Mapping Recombination in Individual Human Males

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Science Signaling  18 Nov 2014:
Vol. 7, Issue 352, pp. ec324
DOI: 10.1126/scisignal.aaa2975

Sperm and eggs form from diploid cells that contain two copies of our genomic DNA. The haploid germ cells must undergo a special cell division, meiosis, which halves their DNA content. Meiosis involves a DNA recombination step between parental chromosomes. Recombination is initiated by a DNA double-strand break, which can exchange DNA between the chromosomes, a process that drives human genetic variation. Pratto et al. mapped meiotic recombination sites in individual human males (see the Perspective by de Massy). Recombination hotspots were influenced by variants of the histone-lysine N-methyltransferase protein, PRDM9, as well as by other factors. The recombination sites also influence genome evolution and the incidence of genetic disease.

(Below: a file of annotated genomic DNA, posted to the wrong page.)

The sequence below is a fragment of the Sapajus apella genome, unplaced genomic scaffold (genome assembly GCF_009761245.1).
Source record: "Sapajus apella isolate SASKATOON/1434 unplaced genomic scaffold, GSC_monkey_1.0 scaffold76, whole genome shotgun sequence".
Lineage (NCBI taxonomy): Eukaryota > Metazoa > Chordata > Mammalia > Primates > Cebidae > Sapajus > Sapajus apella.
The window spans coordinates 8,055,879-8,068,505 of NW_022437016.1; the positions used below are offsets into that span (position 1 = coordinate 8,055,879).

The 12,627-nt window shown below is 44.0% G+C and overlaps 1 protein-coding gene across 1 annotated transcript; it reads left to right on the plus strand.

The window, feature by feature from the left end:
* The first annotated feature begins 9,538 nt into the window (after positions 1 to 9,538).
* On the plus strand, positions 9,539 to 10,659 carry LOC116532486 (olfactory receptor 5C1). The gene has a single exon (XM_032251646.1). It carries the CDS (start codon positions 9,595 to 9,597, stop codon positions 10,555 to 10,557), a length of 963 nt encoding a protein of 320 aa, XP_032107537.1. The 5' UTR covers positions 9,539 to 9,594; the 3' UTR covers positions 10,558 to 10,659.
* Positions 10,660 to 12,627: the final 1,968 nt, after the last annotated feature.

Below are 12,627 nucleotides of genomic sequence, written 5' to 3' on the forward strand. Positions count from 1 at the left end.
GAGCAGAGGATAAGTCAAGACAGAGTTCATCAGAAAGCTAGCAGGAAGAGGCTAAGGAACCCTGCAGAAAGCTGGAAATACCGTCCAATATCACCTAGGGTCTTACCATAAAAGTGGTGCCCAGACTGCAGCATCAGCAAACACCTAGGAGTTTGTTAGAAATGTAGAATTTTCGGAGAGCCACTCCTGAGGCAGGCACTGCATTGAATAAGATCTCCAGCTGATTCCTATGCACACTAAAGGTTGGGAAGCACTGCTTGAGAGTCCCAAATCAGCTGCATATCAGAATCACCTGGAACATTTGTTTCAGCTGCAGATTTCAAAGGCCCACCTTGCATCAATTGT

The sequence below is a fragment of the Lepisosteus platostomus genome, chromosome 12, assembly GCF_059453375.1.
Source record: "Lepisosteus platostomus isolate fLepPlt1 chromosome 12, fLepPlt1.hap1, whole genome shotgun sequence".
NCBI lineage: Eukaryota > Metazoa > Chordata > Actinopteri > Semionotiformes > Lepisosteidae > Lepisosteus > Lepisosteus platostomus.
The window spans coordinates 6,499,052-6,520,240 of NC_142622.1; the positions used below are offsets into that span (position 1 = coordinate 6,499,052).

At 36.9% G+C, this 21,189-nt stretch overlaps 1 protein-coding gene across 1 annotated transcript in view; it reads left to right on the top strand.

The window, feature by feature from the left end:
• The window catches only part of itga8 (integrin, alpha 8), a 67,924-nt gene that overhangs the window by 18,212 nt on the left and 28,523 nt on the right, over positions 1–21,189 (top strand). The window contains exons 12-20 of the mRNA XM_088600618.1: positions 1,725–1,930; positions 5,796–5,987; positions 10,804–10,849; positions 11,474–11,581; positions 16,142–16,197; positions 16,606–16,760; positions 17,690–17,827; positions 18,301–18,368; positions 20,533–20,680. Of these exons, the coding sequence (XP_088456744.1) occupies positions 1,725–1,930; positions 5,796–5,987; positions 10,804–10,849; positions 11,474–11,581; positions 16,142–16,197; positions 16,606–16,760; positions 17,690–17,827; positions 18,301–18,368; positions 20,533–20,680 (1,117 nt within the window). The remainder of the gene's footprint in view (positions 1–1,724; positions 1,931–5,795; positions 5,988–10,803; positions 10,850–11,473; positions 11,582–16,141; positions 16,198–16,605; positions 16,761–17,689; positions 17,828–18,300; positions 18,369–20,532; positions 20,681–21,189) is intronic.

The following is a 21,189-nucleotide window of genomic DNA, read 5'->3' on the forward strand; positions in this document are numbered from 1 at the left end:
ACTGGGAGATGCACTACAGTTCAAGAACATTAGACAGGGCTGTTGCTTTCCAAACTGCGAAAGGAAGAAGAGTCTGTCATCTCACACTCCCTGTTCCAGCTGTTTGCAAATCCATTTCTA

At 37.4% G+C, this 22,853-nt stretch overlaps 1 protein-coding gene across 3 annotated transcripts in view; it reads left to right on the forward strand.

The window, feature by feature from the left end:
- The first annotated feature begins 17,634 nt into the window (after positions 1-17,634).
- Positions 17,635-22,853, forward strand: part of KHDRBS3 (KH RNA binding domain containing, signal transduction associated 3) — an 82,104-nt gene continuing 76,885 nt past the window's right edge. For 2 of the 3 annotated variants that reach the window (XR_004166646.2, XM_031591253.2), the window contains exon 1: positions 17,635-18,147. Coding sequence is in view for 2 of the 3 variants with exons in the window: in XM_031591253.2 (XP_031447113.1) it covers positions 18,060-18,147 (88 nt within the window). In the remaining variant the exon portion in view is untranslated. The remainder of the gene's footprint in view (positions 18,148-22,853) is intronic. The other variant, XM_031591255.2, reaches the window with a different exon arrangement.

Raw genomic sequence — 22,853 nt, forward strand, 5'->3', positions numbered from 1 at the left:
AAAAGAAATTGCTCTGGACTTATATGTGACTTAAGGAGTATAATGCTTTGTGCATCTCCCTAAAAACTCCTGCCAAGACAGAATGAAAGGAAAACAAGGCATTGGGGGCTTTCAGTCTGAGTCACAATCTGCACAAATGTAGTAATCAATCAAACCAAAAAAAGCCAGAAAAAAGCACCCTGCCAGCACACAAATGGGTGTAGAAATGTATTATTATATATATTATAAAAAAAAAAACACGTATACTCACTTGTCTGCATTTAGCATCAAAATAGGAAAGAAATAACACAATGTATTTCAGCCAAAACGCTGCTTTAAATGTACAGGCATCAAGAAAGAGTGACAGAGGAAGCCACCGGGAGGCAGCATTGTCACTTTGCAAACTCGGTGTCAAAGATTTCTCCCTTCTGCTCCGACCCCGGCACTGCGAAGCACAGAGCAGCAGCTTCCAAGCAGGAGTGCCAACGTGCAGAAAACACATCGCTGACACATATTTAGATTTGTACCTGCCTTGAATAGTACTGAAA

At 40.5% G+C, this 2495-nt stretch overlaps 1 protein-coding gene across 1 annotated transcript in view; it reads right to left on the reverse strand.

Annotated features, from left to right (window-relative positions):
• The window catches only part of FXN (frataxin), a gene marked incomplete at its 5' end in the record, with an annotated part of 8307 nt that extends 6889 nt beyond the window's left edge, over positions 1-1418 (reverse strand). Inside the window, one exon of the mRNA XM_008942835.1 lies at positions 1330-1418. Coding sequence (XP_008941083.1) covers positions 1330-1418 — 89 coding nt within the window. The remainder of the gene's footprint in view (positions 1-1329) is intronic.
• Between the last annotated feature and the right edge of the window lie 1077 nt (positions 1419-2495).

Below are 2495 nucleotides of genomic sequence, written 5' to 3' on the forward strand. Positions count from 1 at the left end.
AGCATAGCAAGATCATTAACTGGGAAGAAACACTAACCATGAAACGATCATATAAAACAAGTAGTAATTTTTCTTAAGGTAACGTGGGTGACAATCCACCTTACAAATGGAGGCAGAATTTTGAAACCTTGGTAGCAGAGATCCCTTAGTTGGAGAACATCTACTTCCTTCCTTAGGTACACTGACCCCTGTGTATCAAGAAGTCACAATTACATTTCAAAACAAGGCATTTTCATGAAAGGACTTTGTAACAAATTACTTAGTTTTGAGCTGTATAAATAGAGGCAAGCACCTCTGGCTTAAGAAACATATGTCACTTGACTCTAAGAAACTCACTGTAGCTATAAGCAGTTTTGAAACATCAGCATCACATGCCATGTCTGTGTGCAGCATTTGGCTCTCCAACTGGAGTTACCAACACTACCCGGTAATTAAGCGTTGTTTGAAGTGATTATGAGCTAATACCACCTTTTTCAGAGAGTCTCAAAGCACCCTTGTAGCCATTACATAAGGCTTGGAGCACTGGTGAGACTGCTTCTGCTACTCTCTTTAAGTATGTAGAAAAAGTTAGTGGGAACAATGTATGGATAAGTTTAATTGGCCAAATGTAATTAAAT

F. Pratto, K. Brick, P. Khil, F. Smagulova, G. V. Petukhova, R. D. Camerini-Otero, Recombination initiation maps of individual human genomes. Science 346, 1256442 (2014). [Abstract] [Full Text]

B. de Massy, Hidden features of human hotspots. Science 346, 808–809 (2014). [Abstract] [Full Text]